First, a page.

But later it began to be perceived as a city that took over the glory of the former capital. In 1788 (during the reign of Catherine II) Pereyaslavl became Ryazan.
Such is the fate of Saray Berke - the capital of the Golden Horde, which in 1395 was destroyed by the soldiers of Tamerlane. The surviving residents were taken to Maveranahr. And since then, the Golden Horde has ceased to be a great state. It is believed that the remains of the Berke Saray were at the bottom of the Volga, which changed its course. And now it is hard to believe that a city once existed in the endless Volga steppe, with its size, crowded population and beauty that amazed not only Russian merchants, but also European travelers who visited it.
However, Ryazan, and Saray Berke, and many other cities that disappeared from the geographical maps perished only because their inhabitants died with them or were taken prisoner. Cities stand as long as there are people who are loving and ready to revive them again and again. And the new peoples, who came to replace the former ones, rarely needed the cities built before them. That is why Carthage lies in ruins, the city of the proud Romans in Western Europe, Asia Minor and North Africa. And in the same Tunisia, not far from Carthage, you can see the perfectly preserved Roman city of Duggu.
The fate of ancient Palmyra
And in the waterless Syrian desert, in one of the oases between Damascus and the Euphrates, you can see the remains of the ancient city of Palmyra, with which they once loved to compare St. Petersburg. This name was given to the city by the Greeks and is a tracing of the Aramaic "Tadmor", which means "City of palm trees".
In time immemorial, a caravanserai was built around a source of lukewarm and slightly giving off gray water, which was called Efka. Here merchants and travelers could rest after a long journey and gain strength to continue their journey. The emergence of the city near this source is traditionally associated with the Jewish king Solomon, who built it as an advanced stronghold against the attacks of the Aramaic tribes.
During the conquest of Judea by Nebuchadnezzar, Palmyra was devastated. But, thanks to its extremely advantageous position on the most important trade routes between the Mediterranean Sea and the Euphrates valley, it was reborn like a phoenix from the ashes. Gradually, a state of its own, called Palmyrene, was even formed around it.
The rich trading city inevitably fell into the sphere of interests of the gaining strength of the Parthian kingdom and the Roman Empire. After the victory of the Romans, the city was ruled by the local senate, whose decisions were approved by the governor appointed by Rome. Attempts to gain independence did not bring success; during one of the uprisings, suppressed by the troops of Emperor Trajan, the city was badly damaged. But it was restored by Hadrian, who ordered to rename it to Adrianople.
Under Caracalla, Palmyra received the status of a Roman colony. After the weakening of Rome as a result of defeat by the Persians in 260, the ruler of Palmyrene, Odenatus, declared himself “king of kings”.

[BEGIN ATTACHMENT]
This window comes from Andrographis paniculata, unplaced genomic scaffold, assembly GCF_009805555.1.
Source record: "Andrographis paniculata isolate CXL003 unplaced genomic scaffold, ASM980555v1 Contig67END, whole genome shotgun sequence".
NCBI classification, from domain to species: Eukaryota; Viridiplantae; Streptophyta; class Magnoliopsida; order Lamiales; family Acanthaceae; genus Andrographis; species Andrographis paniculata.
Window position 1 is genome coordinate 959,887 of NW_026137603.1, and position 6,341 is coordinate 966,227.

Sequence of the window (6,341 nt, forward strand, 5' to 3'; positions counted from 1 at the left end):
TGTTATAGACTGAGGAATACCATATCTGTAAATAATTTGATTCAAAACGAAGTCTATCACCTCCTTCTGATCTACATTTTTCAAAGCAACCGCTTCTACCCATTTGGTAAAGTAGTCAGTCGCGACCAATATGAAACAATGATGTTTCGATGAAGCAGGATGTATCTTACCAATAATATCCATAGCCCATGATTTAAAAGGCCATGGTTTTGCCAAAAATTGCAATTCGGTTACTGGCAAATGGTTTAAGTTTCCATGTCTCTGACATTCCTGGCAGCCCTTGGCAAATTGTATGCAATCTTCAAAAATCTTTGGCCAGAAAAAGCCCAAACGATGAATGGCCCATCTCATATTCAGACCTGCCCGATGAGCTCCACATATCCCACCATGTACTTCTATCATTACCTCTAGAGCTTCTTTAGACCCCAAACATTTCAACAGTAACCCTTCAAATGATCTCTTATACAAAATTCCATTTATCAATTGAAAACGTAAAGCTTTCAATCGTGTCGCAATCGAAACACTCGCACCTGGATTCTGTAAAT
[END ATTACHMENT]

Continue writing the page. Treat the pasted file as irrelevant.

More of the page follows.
Palmyra reached its heyday under Queen Zenobia, who dared to challenge Rome itself, but was defeated and died in 273.
In 744, Palmyra was conquered by the Arabs, who did not want to live in a foreign city. And they began to build their dwellings outside of it. Then the city became part of the Turkish Empire, the authorities of which also showed no interest in the forgotten city. After one of the earthquakes, the last inhabitants left the city. And his remains were covered with sand.
The honor of discovering Palmyra is disputed by the Italian Pietro della Balle and the Englishman Halifax, who visited this city in the XNUMXth century and described it.
There are currently two Palmyras. Ancient - fascinates travelers with the ruins of its grandiose temples, palaces, aqueducts and colonnades. And a small town nearby, the main occupation of the inhabitants of which before the outbreak of the civil war was serving tourists arriving from all over the world.
In the spring of 2015, Palmyra was captured by ISIS militants, who destroyed many objects, including the triumphal arch (the photo of which you saw at the beginning of the article), the temples of Baalshamin and Bel. The tomb towers located near the city did not survive either.
Petra and Abu Simbel
And at the beginning of the XNUMXth century, two important discoveries were made by the outstanding Swiss traveler Johann Ludwig Burckhardt.
Before starting his travels, he learned Arabic and converted to Islam. He began to call himself Sheikh Ibrahim ibn Abdullah. And for 8 years spent in the East, no one doubted his Arab origin.
F. Schlet. Portrait bust of Johann Ludwig Burckhardt (Sheikh Ibrahim), 1867
In 1817, Burckhardt died of an intestinal infection, before he was 33 years old, and was buried in the Muslim cemetery in Cairo with all the honors due to a sheikh and a hajj.